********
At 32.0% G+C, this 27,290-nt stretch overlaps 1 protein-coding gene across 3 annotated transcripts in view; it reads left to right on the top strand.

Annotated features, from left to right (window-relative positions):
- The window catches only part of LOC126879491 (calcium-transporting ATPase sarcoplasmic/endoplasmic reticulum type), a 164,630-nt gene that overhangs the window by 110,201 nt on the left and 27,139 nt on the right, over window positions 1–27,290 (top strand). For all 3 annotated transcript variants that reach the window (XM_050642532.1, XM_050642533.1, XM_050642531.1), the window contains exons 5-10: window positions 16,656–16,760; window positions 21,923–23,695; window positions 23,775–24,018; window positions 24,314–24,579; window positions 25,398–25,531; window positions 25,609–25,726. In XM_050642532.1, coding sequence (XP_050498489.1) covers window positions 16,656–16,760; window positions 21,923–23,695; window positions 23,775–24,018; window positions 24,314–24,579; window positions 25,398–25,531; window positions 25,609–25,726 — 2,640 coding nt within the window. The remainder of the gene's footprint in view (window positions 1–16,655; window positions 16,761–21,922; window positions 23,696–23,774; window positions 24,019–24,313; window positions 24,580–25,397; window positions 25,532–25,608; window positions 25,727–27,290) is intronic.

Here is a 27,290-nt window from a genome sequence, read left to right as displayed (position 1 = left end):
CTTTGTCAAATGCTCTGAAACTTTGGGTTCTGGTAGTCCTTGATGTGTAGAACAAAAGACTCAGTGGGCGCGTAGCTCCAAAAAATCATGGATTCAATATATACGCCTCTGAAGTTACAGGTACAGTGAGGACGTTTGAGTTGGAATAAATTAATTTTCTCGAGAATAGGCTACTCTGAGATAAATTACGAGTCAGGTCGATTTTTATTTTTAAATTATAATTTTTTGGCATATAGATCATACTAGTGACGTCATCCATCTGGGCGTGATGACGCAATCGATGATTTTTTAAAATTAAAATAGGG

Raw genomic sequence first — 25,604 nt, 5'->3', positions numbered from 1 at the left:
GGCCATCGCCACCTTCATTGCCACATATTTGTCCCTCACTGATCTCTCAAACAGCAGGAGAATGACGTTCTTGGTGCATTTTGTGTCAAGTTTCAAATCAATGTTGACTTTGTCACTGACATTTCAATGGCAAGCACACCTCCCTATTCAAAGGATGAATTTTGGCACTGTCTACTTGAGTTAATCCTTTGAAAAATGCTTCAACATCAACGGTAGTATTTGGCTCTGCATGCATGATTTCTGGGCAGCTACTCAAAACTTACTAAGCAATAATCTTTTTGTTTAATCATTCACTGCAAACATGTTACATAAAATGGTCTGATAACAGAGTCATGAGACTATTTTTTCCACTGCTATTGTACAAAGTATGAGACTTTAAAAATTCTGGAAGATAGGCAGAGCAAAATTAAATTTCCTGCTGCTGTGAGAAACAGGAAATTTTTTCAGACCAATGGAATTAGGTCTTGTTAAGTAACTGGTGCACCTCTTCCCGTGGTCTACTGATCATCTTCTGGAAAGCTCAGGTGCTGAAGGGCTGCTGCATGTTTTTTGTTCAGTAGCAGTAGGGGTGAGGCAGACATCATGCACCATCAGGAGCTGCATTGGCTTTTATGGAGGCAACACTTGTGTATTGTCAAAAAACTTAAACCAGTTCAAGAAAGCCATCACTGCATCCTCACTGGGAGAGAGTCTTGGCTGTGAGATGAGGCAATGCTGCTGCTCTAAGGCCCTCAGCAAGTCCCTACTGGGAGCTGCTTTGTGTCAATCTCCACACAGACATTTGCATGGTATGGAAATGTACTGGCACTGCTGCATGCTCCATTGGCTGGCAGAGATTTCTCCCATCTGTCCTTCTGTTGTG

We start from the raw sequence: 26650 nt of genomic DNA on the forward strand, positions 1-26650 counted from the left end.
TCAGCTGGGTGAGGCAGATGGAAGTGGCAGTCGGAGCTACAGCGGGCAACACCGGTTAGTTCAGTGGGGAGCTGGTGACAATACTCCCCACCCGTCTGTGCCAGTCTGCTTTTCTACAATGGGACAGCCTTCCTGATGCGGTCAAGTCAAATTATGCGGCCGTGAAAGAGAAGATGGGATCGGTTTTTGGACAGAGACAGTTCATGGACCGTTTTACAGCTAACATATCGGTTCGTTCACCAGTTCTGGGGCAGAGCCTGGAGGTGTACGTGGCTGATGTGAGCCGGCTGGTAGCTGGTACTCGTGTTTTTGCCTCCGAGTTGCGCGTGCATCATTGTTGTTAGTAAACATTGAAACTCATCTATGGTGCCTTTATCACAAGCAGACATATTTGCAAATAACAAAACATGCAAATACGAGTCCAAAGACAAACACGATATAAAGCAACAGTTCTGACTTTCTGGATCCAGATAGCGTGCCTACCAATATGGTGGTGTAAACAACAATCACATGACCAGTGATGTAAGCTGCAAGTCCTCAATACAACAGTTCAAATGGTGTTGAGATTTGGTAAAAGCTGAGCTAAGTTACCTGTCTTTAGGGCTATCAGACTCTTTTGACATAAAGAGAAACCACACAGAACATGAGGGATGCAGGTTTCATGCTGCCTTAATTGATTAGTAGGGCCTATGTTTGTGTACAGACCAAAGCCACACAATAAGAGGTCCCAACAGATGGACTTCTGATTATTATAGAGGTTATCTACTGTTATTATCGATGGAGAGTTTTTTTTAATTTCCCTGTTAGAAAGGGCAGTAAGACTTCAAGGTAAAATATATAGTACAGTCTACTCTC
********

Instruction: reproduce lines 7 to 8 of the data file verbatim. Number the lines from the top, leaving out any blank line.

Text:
GGCCATCGCCACCTTCATTGCCACATATTTGTCCCTCACTGATCTCTCAAACAGCAGGAGAATGACGTTCTTGGTGCATTTTGTGTCAAGTTTCAAATCAATGTTGACTTTGTCACTGACATTTCAATGGCAAGCACACCTCCCTATTCAAAGGATGAATTTTGGCACTGTCTACTTGAGTTAATCCTTTGAAAAATGCTTCAACATCAACGGTAGTATTTGGCTCTGCATGCATGATTTCTGGGCAGCTACTCAAAACTTACTAAGCAATAATCTTTTTGTTTAATCATTCACTGCAAACATGTTACATAAAATGGTCTGATAACAGAGTCATGAGACTATTTTTTCCACTGCTATTGTACAAAGTATGAGACTTTAAAAATTCTGGAAGATAGGCAGAGCAAAATTAAATTTCCTGCTGCTGTGAGAAACAGGAAATTTTTTCAGACCAATGGAATTAGGTCTTGTTAAGTAACTGGTGCACCTCTTCCCGTGGTCTACTGATCATCTTCTGGAAAGCTCAGGTGCTGAAGGGCTGCTGCATGTTTTTTGTTCAGTAGCAGTAGGGGTGAGGCAGACATCATGCACCATCAGGAGCTGCATTGGCTTTTATGGAGGCAACACTTGTGTATTGTCAAAAAACTTAAACCAGTTCAAGAAAGCCATCACTGCATCCTCACTGGGAGAGAGTCTTGGCTGTGAGATGAGGCAATGCTGCTGCTCTAAGGCCCTCAGCAAGTCCCTACTGGGAGCTGCTTTGTGTCAATCTCCACACAGACATTTGCATGGTATGGAAATGTACTGGCACTGCTGCATGCTCCATTGGCTGGCAGAGATTTCTCCCATCTGTCCTTCTGTTGTG

We start from the raw sequence: 26650 nt of genomic DNA on the forward strand, positions 1-26650 counted from the left end.